Health district: Colquitt Co. Schools seeing rise in student COVID-19 cases

Health district: Colquitt Co. Schools seeing rise in student COVID-19 cases

MOULTRIE, Ga. (WALB) - The Colquitt County School System has seen a rise in COVID-19 cases, according to the Southwest Public Health District.

The Southwest Health District is encouraging parents to take their children for COVID-19 testing.

“We continue to see that people are not staying home when they’re sick. The list of COVID symptoms includes symptoms that a lot of people consider pretty common," Dr. Charles Ruis, district health director, said. .

A cough, runny nose and sore throat can be symptoms of another illness, or it could be COVID-19.

Ruis said regardless of what you think it may be, consulting with a physician first is best.

Dr. Charles Ruis, Health Director
Dr. Charles Ruis, Health Director (Source: WALB)

The director when looking at the health of a community, they look at how many new cases there are within the last 14 days.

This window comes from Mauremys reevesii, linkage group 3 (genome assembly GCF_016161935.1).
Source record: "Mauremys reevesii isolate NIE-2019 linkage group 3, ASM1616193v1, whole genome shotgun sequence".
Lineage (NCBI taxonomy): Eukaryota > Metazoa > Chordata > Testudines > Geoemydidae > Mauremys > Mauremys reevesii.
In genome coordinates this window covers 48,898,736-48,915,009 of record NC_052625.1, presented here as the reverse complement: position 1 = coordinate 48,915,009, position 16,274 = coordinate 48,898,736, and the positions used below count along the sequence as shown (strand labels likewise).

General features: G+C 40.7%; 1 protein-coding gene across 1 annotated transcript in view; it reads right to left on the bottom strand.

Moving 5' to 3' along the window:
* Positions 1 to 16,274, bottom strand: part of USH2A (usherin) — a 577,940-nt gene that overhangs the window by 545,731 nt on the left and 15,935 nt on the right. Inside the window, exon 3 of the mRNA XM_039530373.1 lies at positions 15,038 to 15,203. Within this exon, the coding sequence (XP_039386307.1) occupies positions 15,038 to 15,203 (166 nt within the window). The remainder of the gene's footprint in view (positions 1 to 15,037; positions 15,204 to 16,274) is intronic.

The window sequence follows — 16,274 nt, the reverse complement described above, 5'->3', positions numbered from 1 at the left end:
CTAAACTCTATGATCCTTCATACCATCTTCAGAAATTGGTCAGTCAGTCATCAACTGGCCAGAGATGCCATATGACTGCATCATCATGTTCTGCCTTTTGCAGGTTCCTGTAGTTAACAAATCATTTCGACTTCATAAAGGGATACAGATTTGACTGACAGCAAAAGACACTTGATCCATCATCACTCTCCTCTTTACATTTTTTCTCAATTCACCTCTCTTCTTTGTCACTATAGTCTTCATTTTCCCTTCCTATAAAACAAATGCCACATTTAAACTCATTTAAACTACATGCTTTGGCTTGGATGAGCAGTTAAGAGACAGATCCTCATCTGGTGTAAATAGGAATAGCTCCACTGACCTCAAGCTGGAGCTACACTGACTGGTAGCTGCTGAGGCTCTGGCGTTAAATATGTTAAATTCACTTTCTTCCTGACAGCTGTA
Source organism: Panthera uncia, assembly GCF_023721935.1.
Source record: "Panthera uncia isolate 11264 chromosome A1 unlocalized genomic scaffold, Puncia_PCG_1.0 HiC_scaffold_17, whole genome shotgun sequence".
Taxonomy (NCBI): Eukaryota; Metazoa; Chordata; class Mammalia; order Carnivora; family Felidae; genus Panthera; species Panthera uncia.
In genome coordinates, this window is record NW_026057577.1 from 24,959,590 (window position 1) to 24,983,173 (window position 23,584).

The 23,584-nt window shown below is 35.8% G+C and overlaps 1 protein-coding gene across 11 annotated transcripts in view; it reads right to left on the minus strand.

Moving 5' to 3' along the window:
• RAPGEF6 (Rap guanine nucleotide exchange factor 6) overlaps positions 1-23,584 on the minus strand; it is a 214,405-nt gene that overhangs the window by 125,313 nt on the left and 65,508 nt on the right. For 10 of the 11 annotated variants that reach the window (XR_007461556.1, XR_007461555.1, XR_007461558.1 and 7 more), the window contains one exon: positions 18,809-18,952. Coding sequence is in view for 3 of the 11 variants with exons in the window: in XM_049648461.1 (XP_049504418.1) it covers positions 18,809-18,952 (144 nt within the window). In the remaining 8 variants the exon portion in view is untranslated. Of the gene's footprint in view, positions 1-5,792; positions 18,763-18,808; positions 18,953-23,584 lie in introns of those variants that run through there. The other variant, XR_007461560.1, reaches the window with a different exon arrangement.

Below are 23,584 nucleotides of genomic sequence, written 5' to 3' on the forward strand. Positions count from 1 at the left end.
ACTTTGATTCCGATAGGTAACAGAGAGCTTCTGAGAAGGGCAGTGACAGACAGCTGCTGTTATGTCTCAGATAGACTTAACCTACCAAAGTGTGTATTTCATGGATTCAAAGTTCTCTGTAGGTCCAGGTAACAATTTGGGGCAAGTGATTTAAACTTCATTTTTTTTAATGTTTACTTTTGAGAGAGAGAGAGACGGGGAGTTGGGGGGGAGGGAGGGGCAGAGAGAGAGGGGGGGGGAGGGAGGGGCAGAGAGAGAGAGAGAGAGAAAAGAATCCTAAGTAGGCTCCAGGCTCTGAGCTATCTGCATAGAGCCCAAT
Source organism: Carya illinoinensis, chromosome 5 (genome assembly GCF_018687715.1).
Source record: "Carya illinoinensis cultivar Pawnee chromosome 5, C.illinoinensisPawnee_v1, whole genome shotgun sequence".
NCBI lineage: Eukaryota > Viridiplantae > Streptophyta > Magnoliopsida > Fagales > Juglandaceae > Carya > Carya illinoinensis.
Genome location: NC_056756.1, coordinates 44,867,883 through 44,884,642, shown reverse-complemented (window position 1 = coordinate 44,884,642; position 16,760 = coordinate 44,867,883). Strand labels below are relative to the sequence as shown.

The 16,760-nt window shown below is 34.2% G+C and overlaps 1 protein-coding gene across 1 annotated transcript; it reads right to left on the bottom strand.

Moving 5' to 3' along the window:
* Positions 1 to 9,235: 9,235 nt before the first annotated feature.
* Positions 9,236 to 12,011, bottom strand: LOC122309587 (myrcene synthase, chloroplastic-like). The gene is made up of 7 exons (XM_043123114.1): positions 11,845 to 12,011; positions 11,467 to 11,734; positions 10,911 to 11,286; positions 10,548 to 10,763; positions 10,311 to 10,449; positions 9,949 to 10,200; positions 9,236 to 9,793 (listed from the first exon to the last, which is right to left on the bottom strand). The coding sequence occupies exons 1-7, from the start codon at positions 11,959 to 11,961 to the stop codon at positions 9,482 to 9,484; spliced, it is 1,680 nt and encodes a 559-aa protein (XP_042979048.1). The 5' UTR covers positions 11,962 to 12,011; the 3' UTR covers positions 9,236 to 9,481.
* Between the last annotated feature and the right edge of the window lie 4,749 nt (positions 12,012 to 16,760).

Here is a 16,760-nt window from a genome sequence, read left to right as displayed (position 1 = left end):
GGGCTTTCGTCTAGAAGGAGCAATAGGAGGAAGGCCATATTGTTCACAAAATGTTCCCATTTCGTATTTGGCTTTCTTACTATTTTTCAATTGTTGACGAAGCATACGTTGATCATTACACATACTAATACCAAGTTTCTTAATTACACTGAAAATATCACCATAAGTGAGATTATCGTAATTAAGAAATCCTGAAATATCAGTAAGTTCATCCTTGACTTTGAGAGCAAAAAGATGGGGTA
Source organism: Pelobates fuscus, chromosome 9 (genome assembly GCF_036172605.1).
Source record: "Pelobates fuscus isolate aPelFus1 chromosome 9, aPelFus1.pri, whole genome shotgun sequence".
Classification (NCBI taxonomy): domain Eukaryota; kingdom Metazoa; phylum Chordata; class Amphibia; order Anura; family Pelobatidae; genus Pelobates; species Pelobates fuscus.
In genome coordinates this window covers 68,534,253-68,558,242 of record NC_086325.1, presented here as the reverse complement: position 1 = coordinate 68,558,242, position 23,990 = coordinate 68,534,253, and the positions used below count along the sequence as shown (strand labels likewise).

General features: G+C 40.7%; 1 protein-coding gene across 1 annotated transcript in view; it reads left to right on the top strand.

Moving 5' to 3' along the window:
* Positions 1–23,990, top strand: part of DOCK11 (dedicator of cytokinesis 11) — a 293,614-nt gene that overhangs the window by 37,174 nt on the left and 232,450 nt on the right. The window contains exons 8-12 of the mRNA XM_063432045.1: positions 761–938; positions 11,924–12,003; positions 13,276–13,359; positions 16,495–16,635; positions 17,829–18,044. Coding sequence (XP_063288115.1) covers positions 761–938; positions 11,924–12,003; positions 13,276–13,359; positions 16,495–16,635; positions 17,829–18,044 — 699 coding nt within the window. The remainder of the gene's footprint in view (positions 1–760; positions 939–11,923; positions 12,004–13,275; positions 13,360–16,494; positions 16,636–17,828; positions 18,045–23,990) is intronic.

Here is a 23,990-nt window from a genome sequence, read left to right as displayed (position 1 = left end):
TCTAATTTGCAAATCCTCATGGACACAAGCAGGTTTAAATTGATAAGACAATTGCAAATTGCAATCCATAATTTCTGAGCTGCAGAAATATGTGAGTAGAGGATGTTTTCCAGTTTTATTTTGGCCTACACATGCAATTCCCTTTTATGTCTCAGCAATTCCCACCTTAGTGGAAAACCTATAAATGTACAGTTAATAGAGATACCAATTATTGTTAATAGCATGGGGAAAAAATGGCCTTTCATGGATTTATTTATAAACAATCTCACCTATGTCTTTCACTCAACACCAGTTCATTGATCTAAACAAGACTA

“Per 100,000, that’s 319. That’s one of the worst in our health district," Ruis said of Colquitt County.

He said right now, every county surrounding Colquitt has a better number.

That number is not specific to students in the school system, but Ruis said a fairly high number of children have tested positive in the last few weeks.

While it may be more difficult now that some students are in school, Ruis said there are ways to prevent it from happening further, like washing hands, social distancing, and wearing masks, but also monitoring any COVID-19 symptoms.

“We’re not saying that following the rules will eliminate all cases, but more strictly adhering to the rules is likely to show significant improvement. If we can keep sick people at home, and we can keep the exposed people at home, then the virus will have no place to go. You have to kind of create dead ends," Ruis said.

The next free testing dates at the Colquitt County Health Department will be Oct. 20, 22-23.

Ruis is also encourages people to get their flu shot now to free up the resources for a possible COVID vaccine later on.

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